Posted on May 4, 2009 by Paul Ritchie
In a comment, Craig Brown at Better Projects asked me if disbenefits weren’t simply costs. That was my first take as well, and disbenefits do indeed have costs (additional resources or forgone revenue). After further thought, the “disbenefits” concept should be clearly differentiated from the concept of costs, which after all come along with every project.
Disbenefit is a British usage, meaning “disadvantage: something that makes a situation disadvantageous or unfavorable.” In the project context, we Yanks might call these disadvantages side effects or externalities generated by the deliverables of the project or program.
Let’s go back to the poor Dodge Caliber to flesh out an example. Some auto companies use fleet sales to move slow-moving or undesirable inventory. Even if these fleet sales are low or negative profit — when taking into account fixed costs of the tooling — microeconomics 101 says that profit is maximized/losses minimized when one produces and prices to the point where Marginal Revenue = Marginal Cost. However, such a static analysis doesn’t account for the disbenefits generated, per the outline below:
- Due to poor reviews and dealer sales, Chrysler management sells unwanted Dodge Caliber inventory to rental car companies to minimize losses.
- Renters of these unwanted Dodge Calibers are dissatisfied with the Caliber and form negative opinions of the Dodge and Chrysler brands.
- Therefore, these renters are less likely to purchase any Dodge or Chrysler car (lowering sales and profits across multiple marques).
I’ll play around with a couple of spreadsheet scenarios illustrating how to quantify this disbenefit.
Filed under: Cost Management, Sales Management | Tagged: disbenefits, externalities, side effects | Leave a comment »
Posted on May 1, 2009 by Paul Ritchie
Sometimes it is easy being green!
There was great interest in last week’s SAP Virtualization event (SAP Virtualization Week 2009 page here, the SAP Virtualization homepage on the SAP Community network is here). As Courtney Bjorlin notes (post here), Green IT has been an SAP priority for a while::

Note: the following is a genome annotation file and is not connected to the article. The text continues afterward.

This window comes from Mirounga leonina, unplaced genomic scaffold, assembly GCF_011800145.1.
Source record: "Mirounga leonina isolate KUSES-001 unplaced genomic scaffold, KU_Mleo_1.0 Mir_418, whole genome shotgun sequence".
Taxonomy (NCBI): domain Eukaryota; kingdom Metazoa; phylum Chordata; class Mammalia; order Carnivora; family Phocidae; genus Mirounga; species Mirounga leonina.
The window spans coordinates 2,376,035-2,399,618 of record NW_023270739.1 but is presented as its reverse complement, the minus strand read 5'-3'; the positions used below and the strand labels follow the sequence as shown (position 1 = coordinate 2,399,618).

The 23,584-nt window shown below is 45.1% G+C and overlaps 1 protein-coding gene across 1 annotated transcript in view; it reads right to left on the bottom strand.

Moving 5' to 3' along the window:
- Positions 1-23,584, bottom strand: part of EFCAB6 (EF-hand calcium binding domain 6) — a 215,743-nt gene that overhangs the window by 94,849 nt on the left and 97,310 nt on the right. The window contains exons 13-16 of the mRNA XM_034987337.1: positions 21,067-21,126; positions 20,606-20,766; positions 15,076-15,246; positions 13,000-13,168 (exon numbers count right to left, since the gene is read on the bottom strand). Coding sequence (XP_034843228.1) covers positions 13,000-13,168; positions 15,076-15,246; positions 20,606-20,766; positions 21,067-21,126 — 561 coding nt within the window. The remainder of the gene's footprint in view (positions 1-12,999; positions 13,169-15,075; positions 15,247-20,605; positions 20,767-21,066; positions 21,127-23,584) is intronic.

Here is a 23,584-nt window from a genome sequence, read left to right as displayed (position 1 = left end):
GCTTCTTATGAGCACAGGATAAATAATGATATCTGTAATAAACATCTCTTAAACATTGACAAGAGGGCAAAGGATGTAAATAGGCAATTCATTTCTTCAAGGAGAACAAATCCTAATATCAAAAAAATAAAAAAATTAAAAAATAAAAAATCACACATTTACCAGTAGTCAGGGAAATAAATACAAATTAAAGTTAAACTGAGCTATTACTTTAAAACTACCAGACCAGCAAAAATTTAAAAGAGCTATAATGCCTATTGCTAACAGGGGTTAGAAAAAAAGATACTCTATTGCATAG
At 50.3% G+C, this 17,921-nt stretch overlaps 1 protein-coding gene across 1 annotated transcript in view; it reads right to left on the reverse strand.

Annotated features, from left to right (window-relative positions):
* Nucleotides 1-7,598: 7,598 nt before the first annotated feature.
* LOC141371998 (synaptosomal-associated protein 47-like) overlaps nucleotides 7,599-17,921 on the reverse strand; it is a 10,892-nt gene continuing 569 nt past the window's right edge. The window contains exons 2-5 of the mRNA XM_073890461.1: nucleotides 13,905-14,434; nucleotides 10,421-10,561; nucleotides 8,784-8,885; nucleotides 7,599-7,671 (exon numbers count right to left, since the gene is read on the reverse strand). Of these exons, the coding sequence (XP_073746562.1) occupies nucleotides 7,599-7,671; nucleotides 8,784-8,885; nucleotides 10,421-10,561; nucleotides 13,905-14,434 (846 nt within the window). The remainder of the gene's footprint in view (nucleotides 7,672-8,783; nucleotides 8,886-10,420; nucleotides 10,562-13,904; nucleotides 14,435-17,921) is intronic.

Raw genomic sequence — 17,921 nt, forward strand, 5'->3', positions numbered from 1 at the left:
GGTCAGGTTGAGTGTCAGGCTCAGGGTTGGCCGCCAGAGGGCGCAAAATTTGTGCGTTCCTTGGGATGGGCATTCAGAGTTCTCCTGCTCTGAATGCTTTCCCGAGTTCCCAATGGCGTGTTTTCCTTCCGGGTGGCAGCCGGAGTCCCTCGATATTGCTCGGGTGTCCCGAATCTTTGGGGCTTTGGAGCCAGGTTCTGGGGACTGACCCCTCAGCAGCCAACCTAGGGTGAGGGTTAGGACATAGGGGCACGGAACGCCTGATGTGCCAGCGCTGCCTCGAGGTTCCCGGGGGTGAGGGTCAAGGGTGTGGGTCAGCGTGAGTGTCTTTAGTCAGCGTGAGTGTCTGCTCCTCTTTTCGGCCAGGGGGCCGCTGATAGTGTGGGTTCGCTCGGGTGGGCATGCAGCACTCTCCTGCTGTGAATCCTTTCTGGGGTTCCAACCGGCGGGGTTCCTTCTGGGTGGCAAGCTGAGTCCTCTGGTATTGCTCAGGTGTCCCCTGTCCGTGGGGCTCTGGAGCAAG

SAP offered an open invitation to any partners or customers who want to join the Green IT community. All they have to do is email GreenIT@SAP.com for more information. “From a customer perspective, it’s a great way to become an early adopter of solutions and then to go and deploy those solutions,” said Peter Graf, who was named SAP’s first chief sustainability officer in March.
Courtney quotes Peter further on how virtualization is “easy” green, so to speak…
“For me, the natural first step in green IT is virtualization,” Graf said. But why deploy these initiatives now? Graf elicited a few chuckles from the crowd when he remarked that even the mention of “green IT” had some participants nodding off. So he focused on a crowd pleaser — cost savings. Graf put up numbers from an SAP customer that reduced its application servers from 218 to 116, and saved $714,000 on maintenance, $162,000 on facilities, $1,468 on staff and $13,520 on servers — reducing its total costs by 36%.
Virtualization soon will be part of almost every SAP project or program, so read up!
Filed under: Cost Management, Methodology | Tagged: Courtney Bjorlin, Green IT, Peter Graf, SAP Community Network, Virtualization | Leave a comment »
Posted on March 12, 2009 by Paul Ritchie
Craig Brown shares his experience (here) using a project diamond instead of the triple constraint (a.k.a., the Iron Triangle). I was wondering whether someone would do like this… I’ve seen quality represented as a “Q” in the middle of the triangle or as an area “under” the triangle.
I’ll have to think some more about how to use it. I like the concept in theory, but I’m not sure how well the prioritization exercise Craig describes would work in practice.
Filed under: Cost Management, Quality Management, Scope Management, Time Management | Tagged: Better Projects, Craig Brown, iron triangle, Triple Constraint | 2 Comments »